After forming the FIG. 3 structure the photoresist 20 is removed and a screening material 40 is formed over the surface of the exposed gate oxide 12 and over the exposed capping layer 18. As depicted, a material is preferably selected which has poor step coverage and does not form on vertical surfaces (i.e. a “straight-line” material) such as sidewalls 34, or at least forms minimally on vertical surfaces to minimize the gap formed between the edge of the transistor stack and the implanted region. Thus the sidewalls 34 are substantially free of screening material as they are completely free from screening material or there is insufficient screening material on the sidewalls to adversely affect subsequent processing steps. The screening material is preferably a dense material such that it alters and randomizes the direction of travel of the implanted ions.

A material which would function adequately as a screening layer includes an amorphous carbon layer between about 30 Å and about 500 Å thick, for example about 100 Å thick. Such a layer may be formed using a chemical vapor deposition (CVD) process. For example, propylene (C3H6) at a flow rate of between about 300 standard cubic centimeters per minute (sccm) and about 1500 sccm, preferably about 600 sccm, and hydrogen (H2) at a flow rate of between about 200 sccm and about 2,000 sccm, preferably about 325 sccm, are introduced into a CVD chamber at a temperature of between about 400° C. and about 650° C., preferably about 550° C. During the introduction of gasses, the CVD chamber is subjected to a power of between about 500 watts and about 1,000 watts, preferably about 785 watts, and a pressure of between about 4.5 Torr and about 8 Torr, preferably about 6 Torr. This process forms an amorphous carbon layer at a rate of about 800 Å per minute to about 1600 Å per minute, depending on the parameter rates used. Another material which may function adequately includes a spun-on glass layer between about 30 Å and about 500 Å thick, for example about 100 Å thick, formed in accordance with means known in the art.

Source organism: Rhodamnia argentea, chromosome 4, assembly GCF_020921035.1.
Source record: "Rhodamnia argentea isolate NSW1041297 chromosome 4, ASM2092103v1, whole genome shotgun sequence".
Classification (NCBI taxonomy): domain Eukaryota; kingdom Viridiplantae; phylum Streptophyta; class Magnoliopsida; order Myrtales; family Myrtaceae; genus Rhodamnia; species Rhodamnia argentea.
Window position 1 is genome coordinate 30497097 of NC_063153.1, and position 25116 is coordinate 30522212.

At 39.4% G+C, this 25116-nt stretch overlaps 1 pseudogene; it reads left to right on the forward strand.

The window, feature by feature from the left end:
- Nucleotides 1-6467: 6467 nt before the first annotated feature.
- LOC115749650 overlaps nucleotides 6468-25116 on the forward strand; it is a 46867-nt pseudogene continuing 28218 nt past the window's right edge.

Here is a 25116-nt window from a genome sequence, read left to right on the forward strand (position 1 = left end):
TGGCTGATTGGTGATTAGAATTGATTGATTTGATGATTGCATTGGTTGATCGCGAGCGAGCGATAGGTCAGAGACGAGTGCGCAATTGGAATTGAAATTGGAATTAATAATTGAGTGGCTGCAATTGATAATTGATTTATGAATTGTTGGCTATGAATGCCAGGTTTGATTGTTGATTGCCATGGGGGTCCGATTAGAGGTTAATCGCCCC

After forming layer 40 an implant is performed as depicted in FIG. 4. A typical lightly doped drain (LDD) implant doses the wafer in exposed areas with boron.

After the implant of FIG. 4, the screening layer 40 is removed by any available means which does not adversely affect other structures or subsequent processing to result in the structure of FIG. 5. If an amorphous carbon layer as described above is used as the screening layer, it may be removed using, for example, a mixture of sulfuric acid (H2SO4) and hydrogen peroxide (H2O2), referred to with conventional processing as a “piranha clean.” Alternately, the amorphous carbon may be removed using an etchant comprising NF3, He and O2 (20:14:6), for example in an Applied Materials 5000 Etch System, or by using an oxygen plasma ashing process.